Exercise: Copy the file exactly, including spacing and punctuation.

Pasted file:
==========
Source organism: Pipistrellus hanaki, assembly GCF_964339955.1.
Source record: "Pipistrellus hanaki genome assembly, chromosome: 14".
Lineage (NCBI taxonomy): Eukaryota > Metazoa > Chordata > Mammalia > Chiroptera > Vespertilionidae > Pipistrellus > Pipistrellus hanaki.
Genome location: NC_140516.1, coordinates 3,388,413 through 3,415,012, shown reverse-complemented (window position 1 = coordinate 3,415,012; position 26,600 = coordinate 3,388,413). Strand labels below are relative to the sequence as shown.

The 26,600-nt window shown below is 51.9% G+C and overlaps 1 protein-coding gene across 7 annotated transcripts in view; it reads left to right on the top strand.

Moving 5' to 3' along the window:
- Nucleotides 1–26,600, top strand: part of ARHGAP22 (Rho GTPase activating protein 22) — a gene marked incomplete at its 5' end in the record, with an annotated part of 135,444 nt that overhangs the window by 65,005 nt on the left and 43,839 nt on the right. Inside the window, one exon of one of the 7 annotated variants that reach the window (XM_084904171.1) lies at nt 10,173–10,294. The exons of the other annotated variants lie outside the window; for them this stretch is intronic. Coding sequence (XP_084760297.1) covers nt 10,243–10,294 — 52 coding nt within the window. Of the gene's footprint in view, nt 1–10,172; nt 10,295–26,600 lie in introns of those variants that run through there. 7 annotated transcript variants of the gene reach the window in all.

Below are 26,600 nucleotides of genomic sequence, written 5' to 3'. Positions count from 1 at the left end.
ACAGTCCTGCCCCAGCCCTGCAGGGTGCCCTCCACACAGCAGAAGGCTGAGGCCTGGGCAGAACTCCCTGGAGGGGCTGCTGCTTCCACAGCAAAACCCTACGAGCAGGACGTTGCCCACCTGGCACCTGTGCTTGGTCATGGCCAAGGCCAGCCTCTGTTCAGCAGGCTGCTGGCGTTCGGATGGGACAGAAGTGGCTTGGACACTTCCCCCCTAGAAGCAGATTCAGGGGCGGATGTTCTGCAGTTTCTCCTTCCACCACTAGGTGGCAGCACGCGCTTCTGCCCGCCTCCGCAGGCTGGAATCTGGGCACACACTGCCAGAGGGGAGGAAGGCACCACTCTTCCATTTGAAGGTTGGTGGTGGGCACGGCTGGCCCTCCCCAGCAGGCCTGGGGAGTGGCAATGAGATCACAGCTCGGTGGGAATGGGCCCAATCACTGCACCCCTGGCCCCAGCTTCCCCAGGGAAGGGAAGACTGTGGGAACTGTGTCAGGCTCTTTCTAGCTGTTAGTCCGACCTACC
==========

Source organism: Pipistrellus hanaki, assembly GCF_964339955.1.
Source record: "Pipistrellus hanaki genome assembly, chromosome: 14".
Lineage (NCBI taxonomy): Eukaryota > Metazoa > Chordata > Mammalia > Chiroptera > Vespertilionidae > Pipistrellus > Pipistrellus hanaki.
Genome location: NC_140516.1, coordinates 3,388,413 through 3,415,012, shown reverse-complemented (window position 1 = coordinate 3,415,012; position 26,600 = coordinate 3,388,413). Strand labels below are relative to the sequence as shown.

The 26,600-nt window shown below is 51.9% G+C and overlaps 1 protein-coding gene across 7 annotated transcripts in view; it reads left to right on the top strand.

Moving 5' to 3' along the window:
- Nucleotides 1–26,600, top strand: part of ARHGAP22 (Rho GTPase activating protein 22) — a gene marked incomplete at its 5' end in the record, with an annotated part of 135,444 nt that overhangs the window by 65,005 nt on the left and 43,839 nt on the right. Inside the window, one exon of one of the 7 annotated variants that reach the window (XM_084904171.1) lies at nt 10,173–10,294. The exons of the other annotated variants lie outside the window; for them this stretch is intronic. Coding sequence (XP_084760297.1) covers nt 10,243–10,294 — 52 coding nt within the window. Of the gene's footprint in view, nt 1–10,172; nt 10,295–26,600 lie in introns of those variants that run through there. 7 annotated transcript variants of the gene reach the window in all.

Below are 26,600 nucleotides of genomic sequence, written 5' to 3'. Positions count from 1 at the left end.
ACAGTCCTGCCCCAGCCCTGCAGGGTGCCCTCCACACAGCAGAAGGCTGAGGCCTGGGCAGAACTCCCTGGAGGGGCTGCTGCTTCCACAGCAAAACCCTACGAGCAGGACGTTGCCCACCTGGCACCTGTGCTTGGTCATGGCCAAGGCCAGCCTCTGTTCAGCAGGCTGCTGGCGTTCGGATGGGACAGAAGTGGCTTGGACACTTCCCCCCTAGAAGCAGATTCAGGGGCGGATGTTCTGCAGTTTCTCCTTCCACCACTAGGTGGCAGCACGCGCTTCTGCCCGCCTCCGCAGGCTGGAATCTGGGCACACACTGCCAGAGGGGAGGAAGGCACCACTCTTCCATTTGAAGGTTGGTGGTGGGCACGGCTGGCCCTCCCCAGCAGGCCTGGGGAGTGGCAATGAGATCACAGCTCGGTGGGAATGGGCCCAATCACTGCACCCCTGGCCCCAGCTTCCCCAGGGAAGGGAAGACTGTGGGAACTGTGTCAGGCTCTTTCTAGCTGTTAGTCCGACCTACC